By problematising divorce and divorced families, the Family Council reproduces the dominant family ideology in Hong Kong. According to this ideology, single-parent families are considered by the public, and by single parents themselves, to be 'broken' and 'incomplete.' Even though the government does not explicitly label divorced families as such, the stigma produced is an 'unintended consequence' of government policies. In other words, families that cannot fulfil the ideal expectations are deemed problematic.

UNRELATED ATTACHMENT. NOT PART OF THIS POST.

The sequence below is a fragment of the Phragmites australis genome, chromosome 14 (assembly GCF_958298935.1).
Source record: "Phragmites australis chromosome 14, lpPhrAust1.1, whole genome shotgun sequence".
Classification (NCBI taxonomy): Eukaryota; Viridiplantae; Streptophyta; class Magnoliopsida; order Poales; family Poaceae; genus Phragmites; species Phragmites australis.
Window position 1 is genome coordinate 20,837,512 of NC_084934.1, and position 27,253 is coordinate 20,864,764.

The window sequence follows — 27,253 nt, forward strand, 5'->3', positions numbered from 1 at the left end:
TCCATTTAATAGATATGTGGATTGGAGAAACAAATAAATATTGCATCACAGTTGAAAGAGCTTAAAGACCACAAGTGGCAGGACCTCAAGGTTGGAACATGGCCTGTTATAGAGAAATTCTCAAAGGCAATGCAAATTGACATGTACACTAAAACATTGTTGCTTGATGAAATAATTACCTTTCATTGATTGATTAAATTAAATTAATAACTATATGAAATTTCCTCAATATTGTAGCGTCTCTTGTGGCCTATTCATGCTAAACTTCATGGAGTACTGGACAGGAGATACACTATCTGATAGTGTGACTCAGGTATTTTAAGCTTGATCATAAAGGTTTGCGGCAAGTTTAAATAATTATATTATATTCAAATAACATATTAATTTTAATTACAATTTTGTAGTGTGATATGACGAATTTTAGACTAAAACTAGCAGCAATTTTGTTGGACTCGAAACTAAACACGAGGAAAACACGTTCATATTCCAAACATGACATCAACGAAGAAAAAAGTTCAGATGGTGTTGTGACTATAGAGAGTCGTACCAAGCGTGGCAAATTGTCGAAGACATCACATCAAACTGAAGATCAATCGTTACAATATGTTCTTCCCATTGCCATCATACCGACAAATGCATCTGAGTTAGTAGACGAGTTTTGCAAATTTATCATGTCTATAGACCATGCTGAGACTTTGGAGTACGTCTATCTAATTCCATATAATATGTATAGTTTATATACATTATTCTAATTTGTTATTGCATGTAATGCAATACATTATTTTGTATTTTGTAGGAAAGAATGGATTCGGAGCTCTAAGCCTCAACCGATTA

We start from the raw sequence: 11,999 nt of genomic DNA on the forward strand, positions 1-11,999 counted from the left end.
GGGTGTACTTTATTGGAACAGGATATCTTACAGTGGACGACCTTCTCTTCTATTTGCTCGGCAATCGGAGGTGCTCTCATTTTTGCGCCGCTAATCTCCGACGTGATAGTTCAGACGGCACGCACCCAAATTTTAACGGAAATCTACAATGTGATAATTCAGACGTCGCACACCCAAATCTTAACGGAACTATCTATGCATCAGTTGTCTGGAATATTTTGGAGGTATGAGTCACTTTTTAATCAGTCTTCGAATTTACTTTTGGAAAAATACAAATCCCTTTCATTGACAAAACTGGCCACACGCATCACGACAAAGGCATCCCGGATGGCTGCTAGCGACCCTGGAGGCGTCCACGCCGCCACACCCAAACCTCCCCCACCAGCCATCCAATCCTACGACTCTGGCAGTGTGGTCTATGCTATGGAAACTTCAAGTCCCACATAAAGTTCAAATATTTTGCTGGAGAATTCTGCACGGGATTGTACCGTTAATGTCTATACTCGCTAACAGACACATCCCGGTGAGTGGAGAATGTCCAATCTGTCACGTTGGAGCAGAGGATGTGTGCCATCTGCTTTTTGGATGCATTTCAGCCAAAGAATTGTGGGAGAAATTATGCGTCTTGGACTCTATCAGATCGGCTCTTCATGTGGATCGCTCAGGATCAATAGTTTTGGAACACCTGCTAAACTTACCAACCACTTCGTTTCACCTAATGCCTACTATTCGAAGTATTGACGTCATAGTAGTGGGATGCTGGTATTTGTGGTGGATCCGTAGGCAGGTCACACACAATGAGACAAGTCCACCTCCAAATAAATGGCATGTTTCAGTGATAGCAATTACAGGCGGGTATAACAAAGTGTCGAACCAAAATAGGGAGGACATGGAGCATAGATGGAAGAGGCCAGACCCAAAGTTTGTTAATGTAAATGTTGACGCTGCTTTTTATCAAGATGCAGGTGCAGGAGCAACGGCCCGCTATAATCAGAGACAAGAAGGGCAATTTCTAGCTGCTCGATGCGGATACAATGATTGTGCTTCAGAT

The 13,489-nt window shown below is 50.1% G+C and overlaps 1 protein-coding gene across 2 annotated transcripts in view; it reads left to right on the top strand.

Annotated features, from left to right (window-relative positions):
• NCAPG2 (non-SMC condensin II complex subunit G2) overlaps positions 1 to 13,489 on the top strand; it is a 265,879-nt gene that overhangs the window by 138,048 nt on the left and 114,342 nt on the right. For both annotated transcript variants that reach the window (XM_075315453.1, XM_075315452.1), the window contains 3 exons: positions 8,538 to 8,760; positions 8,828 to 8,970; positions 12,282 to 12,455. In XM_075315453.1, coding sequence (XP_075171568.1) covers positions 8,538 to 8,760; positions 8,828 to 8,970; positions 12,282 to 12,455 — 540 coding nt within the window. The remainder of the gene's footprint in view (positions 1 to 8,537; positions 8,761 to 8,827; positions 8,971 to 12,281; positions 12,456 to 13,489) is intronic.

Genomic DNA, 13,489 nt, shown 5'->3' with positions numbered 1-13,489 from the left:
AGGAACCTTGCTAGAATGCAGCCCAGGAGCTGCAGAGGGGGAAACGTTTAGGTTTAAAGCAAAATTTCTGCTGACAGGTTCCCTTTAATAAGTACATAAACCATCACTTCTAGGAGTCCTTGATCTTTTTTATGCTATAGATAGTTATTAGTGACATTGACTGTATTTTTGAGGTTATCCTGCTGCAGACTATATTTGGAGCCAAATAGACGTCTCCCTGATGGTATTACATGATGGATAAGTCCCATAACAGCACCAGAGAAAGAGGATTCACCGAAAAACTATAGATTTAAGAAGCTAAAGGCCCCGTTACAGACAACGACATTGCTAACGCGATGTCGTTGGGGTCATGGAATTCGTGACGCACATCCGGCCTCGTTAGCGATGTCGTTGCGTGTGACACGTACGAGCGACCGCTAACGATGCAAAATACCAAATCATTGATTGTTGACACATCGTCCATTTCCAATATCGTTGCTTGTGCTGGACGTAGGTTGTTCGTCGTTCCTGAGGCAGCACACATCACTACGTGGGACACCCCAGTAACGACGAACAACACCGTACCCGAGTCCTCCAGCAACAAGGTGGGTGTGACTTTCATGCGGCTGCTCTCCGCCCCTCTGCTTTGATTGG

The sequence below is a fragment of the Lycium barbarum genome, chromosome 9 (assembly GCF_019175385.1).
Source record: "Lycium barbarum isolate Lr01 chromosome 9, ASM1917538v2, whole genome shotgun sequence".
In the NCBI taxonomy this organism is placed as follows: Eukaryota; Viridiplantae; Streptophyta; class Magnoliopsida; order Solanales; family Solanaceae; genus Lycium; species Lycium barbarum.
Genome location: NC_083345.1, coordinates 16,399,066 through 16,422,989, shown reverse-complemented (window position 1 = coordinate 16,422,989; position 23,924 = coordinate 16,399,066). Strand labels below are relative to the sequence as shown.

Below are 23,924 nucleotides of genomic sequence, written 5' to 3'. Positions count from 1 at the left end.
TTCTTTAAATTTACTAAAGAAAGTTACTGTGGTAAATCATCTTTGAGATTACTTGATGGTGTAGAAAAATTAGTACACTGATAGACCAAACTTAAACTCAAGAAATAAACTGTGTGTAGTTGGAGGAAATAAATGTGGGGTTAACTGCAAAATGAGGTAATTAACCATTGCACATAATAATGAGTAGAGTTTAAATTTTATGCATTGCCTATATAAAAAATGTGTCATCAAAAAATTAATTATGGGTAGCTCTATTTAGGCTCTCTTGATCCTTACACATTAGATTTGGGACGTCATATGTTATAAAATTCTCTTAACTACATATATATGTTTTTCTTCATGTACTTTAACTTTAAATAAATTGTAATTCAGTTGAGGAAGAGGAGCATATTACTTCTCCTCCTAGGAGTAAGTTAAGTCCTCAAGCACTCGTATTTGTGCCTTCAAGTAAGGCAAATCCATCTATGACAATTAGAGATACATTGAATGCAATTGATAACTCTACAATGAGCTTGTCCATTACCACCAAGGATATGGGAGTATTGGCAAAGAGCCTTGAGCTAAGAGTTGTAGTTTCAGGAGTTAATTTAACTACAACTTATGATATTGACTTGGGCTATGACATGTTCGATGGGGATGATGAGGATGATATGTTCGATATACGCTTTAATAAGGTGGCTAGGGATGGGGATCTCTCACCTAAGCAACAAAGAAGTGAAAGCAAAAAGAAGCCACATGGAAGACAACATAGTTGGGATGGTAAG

According to a more egalitarian notion of marriage, usually associated with 'modern' societies,  it is normal for couples that are no longer in love to separate. In recent years the Hong Kong government has begun to take small steps to encourage cooperative and caring parenting in post-divorce families. For example, in 2000 the Mediation Co-ordinator's Office was established within the Family Court to provide resources for mediation services to discuss post-divorce arrangements between parents. In 2014, the government also launched an educational campaign to promote co-parenting after divorce by putting up posters in public transport networks and distributing DVDs and information sheets to frontline social workers and couples considering divorce. In November 2015, a public consultation process was begun on the recommendations made by the Law Reform Commission to put in place legislation for continuous parental responsibility that emphasises children's rights in post-divorce families.